United Kingdom – The International Hydropower Association (IHA) has produced a research and policy study titled ‘The green hydrogen revolution: hydropower’s transformative role’, which highlights how hydropower might play a key role in green hydrogen growth.
While the majority of hydrogen is now produced from fossil fuels, forecasts show that renewable and low-carbon green hydrogen could expand rapidly and play a critical part in the transition to net-zero energy. The International Renewable Energy Agency (IRENA) stated in its Transforming Energy Scenario released in its Global Renewables Outlook in 2020 that green hydrogen might supply up to 8% of global energy consumption by 2050, with more recent research suggesting it might be much higher.
Hydropower for hydrogen production
As the leading source of renewable electricity globally, hydropower is well suited to producing green hydrogen and has played a leading role in this over the past 100 years.
Alex Campbell, IHA’s Head of Policy and Research, said: “Looking ahead hydropower could potentially supply at least 1,000 TWh of the additional electricity demand required in IRENA’s 2050 scenario. For even more ambitious scenarios that seek to limit the increase in global temperatures below 1.5C, the likely demand on hydropower would be greater.”
According to the business-led Hydrogen Council, hydrogen may meet up to 18% of world energy consumption by 2050, reducing annual emissions by 6 gigatonnes and potentially establishing a US$2.5 trillion industry.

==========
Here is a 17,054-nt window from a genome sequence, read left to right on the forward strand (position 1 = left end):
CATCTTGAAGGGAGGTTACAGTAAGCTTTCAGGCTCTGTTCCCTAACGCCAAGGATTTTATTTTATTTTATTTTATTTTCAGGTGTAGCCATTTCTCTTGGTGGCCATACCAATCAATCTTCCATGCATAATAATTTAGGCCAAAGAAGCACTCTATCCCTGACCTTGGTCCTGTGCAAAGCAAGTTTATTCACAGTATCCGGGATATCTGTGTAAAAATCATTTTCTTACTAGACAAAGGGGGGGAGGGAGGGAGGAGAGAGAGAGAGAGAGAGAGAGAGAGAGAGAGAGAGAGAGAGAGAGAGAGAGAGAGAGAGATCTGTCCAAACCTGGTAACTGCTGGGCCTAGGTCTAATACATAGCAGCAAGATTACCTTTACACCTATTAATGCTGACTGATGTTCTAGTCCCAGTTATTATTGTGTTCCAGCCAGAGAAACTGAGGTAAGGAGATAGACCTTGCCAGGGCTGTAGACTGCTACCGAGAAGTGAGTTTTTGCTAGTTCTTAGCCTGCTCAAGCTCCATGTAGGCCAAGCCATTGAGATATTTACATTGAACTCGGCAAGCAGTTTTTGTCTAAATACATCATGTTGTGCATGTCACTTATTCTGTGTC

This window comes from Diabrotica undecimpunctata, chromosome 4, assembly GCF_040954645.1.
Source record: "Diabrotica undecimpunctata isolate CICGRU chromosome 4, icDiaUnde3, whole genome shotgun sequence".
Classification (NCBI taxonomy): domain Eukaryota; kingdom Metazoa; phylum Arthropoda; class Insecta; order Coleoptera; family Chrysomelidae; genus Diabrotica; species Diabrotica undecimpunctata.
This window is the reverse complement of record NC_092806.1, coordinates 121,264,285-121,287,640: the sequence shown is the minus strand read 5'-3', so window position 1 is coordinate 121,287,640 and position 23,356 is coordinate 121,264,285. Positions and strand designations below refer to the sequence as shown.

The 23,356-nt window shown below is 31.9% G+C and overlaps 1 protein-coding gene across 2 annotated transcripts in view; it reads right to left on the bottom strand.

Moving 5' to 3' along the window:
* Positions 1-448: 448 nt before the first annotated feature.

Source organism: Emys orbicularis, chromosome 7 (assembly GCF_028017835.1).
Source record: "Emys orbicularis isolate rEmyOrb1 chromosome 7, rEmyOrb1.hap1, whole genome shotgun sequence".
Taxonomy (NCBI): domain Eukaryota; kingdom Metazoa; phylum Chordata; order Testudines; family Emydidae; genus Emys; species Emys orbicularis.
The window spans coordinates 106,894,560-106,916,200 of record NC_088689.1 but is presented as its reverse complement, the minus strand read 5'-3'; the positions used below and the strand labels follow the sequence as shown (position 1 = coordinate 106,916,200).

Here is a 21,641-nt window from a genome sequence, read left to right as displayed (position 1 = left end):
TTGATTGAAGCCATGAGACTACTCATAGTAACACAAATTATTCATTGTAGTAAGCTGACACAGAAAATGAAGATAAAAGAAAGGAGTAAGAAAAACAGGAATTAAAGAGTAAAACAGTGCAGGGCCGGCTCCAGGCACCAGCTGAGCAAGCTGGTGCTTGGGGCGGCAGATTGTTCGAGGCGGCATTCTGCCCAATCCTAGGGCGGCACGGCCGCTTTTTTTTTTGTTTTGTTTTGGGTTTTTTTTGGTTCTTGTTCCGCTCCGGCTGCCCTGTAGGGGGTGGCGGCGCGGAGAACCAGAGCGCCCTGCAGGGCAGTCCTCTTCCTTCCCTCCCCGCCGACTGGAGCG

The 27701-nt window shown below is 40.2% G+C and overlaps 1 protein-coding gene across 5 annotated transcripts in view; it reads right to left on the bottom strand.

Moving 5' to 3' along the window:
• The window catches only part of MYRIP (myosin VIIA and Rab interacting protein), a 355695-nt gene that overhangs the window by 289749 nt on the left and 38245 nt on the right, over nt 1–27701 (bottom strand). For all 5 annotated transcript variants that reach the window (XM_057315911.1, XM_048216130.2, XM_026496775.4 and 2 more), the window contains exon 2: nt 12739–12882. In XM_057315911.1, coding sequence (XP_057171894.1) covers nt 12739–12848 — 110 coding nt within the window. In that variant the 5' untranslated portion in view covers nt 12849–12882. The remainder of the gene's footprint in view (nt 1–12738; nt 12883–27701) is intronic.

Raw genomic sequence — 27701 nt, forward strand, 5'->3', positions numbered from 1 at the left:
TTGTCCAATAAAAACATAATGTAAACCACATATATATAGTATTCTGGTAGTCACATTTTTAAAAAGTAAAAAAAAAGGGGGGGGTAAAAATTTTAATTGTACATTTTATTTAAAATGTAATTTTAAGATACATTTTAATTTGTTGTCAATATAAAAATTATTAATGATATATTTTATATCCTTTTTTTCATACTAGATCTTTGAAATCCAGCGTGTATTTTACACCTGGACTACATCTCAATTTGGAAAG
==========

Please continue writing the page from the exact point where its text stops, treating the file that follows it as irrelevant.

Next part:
In its newly published paper, IHA calls on governments and industry to:
- Develop enabling policies and financial incentives to stimulate demand for green hydrogen, scale-up projects and reduce technology costs.
- Support decarbonization of power grids, and establish global certification systems that credit green hydrogen produced from clean electricity sources, including hydropower.
- Recognize and support the role of hydropower capacity, alongside other renewables, for green hydrogen production. A balanced portfolio leads to a more secure and sustainable energy mix, and helps ensure high utilization factors for H2 electrolysis plants.
- Create markets and policy frameworks that reward flexible electricity supply and demand on the grid.
- Scale-up investment into new renewable power capacity, as soon as possible, to progress grid decarbonization and cost reductions for green hydrogen.